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Lifestyle Fashion and Beauty 29 Apr 2018 Up for some Khadi lo ...

Up for some Khadi loving

Published Apr 29, 2018, 12:31 am IST
Updated Apr 29, 2018, 12:31 am IST
Khadi’s here to stay, believe experts from the fashion fraternity...
Khadi is not just a fabric , it’s the pride of our nation  - Rashmi Solanki
 Khadi is not just a fabric , it’s the pride of our nation - Rashmi Solanki

Khadi has been slowly transcending boundaries. The fabric that is symbolic of the country’s freedom, is being promoted on various platforms by designers who are giving the traditional fabric a modern avatar to bring to the fore its true potential and catapult it to the global arena.

Leading designers Rohit Bal, Anju Modi, Payal Jain and Poonam Bhagat showcased innovative modern twists to khadi ensembles in white, black, indigo and mustard at a recent event.


Talking about her experiments with khadi, Jain describes, “I love experimenting with our traditional weaving and embroidery techniques to create modern and contemporary silhouettes. Natural fabrics constantly draw me towards handloom textiles in blends of cotton, silk, wool, and khadi being hand-spun, remains the most organic and sustainable technique known to Indians. It is my personal favourite as it is a source of income to the fast vanishing weaving and spinning clusters across India.”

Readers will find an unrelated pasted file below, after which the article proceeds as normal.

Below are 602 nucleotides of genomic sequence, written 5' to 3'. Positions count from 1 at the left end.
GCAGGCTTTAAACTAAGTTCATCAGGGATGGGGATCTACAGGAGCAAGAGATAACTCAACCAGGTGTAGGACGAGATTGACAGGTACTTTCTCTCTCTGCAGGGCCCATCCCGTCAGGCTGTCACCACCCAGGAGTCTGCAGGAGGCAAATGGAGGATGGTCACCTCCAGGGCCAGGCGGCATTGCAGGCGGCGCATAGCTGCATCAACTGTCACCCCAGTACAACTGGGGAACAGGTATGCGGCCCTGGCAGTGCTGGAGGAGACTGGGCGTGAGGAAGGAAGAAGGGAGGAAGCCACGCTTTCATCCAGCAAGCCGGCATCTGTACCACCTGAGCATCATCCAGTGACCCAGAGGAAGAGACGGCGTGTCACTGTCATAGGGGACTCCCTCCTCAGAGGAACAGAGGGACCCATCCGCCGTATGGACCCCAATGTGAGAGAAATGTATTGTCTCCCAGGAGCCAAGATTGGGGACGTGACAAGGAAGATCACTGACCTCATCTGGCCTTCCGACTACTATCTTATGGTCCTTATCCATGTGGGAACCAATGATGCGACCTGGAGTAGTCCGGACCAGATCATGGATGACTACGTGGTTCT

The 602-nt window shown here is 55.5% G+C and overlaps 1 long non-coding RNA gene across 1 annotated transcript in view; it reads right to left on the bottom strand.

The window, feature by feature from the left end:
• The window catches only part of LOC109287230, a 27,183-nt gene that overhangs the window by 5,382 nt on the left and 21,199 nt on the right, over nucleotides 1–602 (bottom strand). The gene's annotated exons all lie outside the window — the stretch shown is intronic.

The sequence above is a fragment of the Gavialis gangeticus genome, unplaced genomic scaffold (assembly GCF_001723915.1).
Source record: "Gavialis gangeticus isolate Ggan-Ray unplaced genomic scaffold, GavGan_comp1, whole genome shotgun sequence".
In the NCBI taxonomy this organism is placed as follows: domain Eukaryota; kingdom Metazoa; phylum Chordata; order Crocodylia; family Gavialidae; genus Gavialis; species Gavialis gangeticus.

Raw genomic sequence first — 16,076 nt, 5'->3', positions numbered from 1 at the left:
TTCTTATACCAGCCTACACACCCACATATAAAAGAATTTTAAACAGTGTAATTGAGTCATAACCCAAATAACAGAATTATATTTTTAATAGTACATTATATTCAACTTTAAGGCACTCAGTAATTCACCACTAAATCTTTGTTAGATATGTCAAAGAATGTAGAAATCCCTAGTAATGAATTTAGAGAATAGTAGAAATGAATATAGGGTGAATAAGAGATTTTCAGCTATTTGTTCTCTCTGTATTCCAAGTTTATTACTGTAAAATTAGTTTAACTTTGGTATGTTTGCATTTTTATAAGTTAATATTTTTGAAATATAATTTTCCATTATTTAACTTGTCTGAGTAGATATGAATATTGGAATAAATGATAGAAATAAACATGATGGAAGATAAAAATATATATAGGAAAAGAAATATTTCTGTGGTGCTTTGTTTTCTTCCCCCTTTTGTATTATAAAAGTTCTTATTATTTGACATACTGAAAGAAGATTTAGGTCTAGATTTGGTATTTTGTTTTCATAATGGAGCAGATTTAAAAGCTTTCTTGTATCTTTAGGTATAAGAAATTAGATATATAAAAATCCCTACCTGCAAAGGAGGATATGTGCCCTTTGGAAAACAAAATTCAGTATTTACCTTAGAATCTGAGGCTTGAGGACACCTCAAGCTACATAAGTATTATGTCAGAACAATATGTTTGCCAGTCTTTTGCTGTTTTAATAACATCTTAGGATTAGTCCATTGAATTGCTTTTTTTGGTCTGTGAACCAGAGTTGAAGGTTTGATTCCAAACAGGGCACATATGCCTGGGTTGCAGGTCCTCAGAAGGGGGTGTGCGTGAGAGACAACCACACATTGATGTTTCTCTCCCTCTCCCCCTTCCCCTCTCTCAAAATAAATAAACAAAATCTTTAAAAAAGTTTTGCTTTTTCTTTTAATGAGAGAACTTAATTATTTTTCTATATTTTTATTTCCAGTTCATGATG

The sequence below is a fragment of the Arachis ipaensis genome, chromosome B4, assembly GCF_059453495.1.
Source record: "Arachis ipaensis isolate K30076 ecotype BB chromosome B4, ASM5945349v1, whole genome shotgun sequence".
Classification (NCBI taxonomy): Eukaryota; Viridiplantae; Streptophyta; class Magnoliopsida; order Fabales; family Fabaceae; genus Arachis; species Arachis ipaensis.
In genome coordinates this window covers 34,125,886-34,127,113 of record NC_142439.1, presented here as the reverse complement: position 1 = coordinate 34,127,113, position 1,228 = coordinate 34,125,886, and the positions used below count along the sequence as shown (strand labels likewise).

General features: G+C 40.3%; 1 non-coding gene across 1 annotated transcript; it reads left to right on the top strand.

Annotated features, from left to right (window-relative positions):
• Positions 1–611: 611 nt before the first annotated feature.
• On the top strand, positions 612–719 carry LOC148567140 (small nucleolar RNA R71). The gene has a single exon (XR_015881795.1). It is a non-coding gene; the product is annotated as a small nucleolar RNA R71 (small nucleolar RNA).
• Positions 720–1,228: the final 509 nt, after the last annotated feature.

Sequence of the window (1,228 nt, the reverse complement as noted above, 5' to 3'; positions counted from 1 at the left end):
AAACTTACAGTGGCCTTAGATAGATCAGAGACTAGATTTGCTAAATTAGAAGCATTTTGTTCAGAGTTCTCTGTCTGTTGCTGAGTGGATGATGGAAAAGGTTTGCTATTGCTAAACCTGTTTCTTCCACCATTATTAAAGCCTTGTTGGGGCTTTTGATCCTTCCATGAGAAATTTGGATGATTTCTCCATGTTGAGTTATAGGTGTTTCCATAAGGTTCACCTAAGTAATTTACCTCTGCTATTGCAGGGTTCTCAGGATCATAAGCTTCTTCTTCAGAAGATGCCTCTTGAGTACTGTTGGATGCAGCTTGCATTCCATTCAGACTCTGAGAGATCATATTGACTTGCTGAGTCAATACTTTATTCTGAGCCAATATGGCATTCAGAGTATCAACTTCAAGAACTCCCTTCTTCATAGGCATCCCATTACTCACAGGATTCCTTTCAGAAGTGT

For designer Anavila it’s not only the fabric of India, but something with immense fashion possibilities. The comfort and ease it brings to the wearer are unparalleled. “My work predominantly focuses on linen, but I have always kept a part of our collection that uses khadi. We blend the two yarns and the result is beautiful.”

“Khadi, it’s not just a fabric, it’s the pride of our nation,” says designer Rashmi Solanki. Talking about her love for khadi she says, “I am happy that various platforms have started something that was much needed in India to open a new market for Indian designers.” She adds, “Just like fingerprints, no two khadi samples are alike, which was a challenge while sourcing fabric from different khadi gram udyogs.” Khadi continues to be special in many ways for her as the world moves towards industrial, fast fashion. “It’s the fabric of freedom that continues to generate income for the rural poor. With 70 per cent of khadi artisans being women, it reminds us, the country, of its legacy of sustainable living,” she says. 

At the same time, Jain believes it’s time for the youth to start looking at khadi as a fashionable choice. “Khadi can be fun, fashionable, hip and cool; appealing to every segment of the society,” she says. Thus, it’s our responsibility to create new avatars of the fabric and other handlooms.